‘Pay-Per-View’ Mode Keeps Canadian Space Telescope Flying After 13 Years
MOST is 13 years old today.
The MOST space telescope was designed to measure variations in intensity in the brightness of stars. Image: Canadian Space Agency
Here's a pay-per-view option with more stars than you'd ever find on TV. Canada's first space telescope has solved a government funding riddle by asking customers to pay to look through its viewfinder. And the results are really beginning to pay off, its principal investigator told me, as MOST marks its 13th birthday in space.
Canada's Microvariability and Oscillation of Stars (MOST) telescope launched June 30, 2003 on what was supposed to be a one-year mission to study star vibrations, but the machine was still going strong in 2014 when the Canadian Space Agency yanked its funding, saying the mission had achieved its objectives and it was time to retire.
After considering crowdfunding to keep it going, the University of British Columbia's Jaymie Matthews found a buyer: Microsat Systems Canada Inc., which creates stabilization devices for spacecraft. MSCI, which now operates MOST, makes time available to any astronomer's group that wants to use the telescope, as long as MOST can safely do it and the buyer can use it for a minimum of a week. Booking the telescope for that length of time costs $6,000 US (nearly $7,700 Canadian), which sounds like a deal.
"I would still hope eventually we would be able to find a funder or a donor. I've been kicking around the idea of a Kickstarter campaign where we would put together the elevator pitch and a one-year [science] program," said Matthews. He added that he is grateful for the MSCI funding, and that MOST is being made available practically at cost, but he misses the days of judging submissions against each other by scientific merit.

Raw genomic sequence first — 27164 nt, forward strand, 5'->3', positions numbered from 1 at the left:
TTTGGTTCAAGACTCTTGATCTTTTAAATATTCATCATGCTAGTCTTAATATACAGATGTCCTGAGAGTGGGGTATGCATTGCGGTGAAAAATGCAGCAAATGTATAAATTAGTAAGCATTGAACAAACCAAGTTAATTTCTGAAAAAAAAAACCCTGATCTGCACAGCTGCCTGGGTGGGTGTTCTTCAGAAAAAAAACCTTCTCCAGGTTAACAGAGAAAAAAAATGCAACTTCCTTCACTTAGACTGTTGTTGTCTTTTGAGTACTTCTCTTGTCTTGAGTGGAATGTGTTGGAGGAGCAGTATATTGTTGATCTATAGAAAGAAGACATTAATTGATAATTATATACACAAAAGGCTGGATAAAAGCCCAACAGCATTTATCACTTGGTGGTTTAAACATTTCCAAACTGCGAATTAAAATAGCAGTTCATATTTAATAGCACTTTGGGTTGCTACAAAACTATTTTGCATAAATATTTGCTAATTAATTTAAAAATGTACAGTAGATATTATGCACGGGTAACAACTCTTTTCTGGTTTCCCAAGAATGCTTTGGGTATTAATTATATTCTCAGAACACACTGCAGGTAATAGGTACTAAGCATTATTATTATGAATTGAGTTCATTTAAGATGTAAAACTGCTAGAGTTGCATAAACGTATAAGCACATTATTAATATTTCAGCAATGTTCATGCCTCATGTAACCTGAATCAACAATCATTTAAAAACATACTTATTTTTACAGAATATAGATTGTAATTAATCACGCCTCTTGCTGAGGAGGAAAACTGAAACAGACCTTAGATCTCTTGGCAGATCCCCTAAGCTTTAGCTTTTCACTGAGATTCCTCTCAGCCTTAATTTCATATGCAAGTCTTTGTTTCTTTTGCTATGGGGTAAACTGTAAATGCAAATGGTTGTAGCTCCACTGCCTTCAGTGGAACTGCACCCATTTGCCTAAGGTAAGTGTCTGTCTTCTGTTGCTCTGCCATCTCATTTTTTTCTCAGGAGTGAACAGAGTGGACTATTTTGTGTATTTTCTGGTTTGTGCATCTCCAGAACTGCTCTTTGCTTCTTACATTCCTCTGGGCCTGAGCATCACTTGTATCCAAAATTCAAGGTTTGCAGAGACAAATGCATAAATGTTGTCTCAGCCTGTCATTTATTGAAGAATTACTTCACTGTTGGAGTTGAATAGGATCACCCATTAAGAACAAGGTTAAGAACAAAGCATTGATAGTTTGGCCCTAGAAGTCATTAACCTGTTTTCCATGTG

MOST was originally designed to look at star variability, but even before its design phase was over, astronomers realized it could also examine exoplanets (planets beyond the solar system). MOST has also looked at objects in the solar system, such as the icy small worlds in the Kuiper Belt beyond Neptune.
This makes MOST a versatile telescope for all sorts of astronomy investigations. Matthews said he is proud of the two published articles from its new pay-per-view mission so far.
One, published in The Astronomical Journal, looked at a bizarre exoplanet called HD 20782. The planet has such an eccentric, cigar-shaped orbit that it is close to flying away from its parent star and into space. The planet swings through extreme cold when it is far away from the star, and extreme heat when it is close by.
Even more strangely, MOST detected a reflection of the planet's light on its star. With more observations, this could provide information on how the planet's atmosphere behaves as the planet ricochets between hot and cold.
"We are studying the planet in this kind of weird way you could have never imagined," Matthews said. "It's the stuff that science fiction writers would have dismissed as being too outlandish."
Another published work involved refining measurements of stellar variability using the example of Epsilon Eridani. MOST is also involved in planet-hunting; a paper about a search around one star will be submitted for publication soon.
To Matthews' knowledge, MOST is the only space telescope that charges for access. Typically, telescopes are open to all astronomers who must compete for telescope time based on their expected scientific return from the investigation.
There is at least one example on Earth, however, of a sky-gazing telescope that charges for access. The Keck telescopes, Matthew said, are free for astronomers in the University of California system. Those outside of teams with U of C astronomers pay per use. The calculated observing cost per night is $53,700 US (nearly $68,900 Canadian).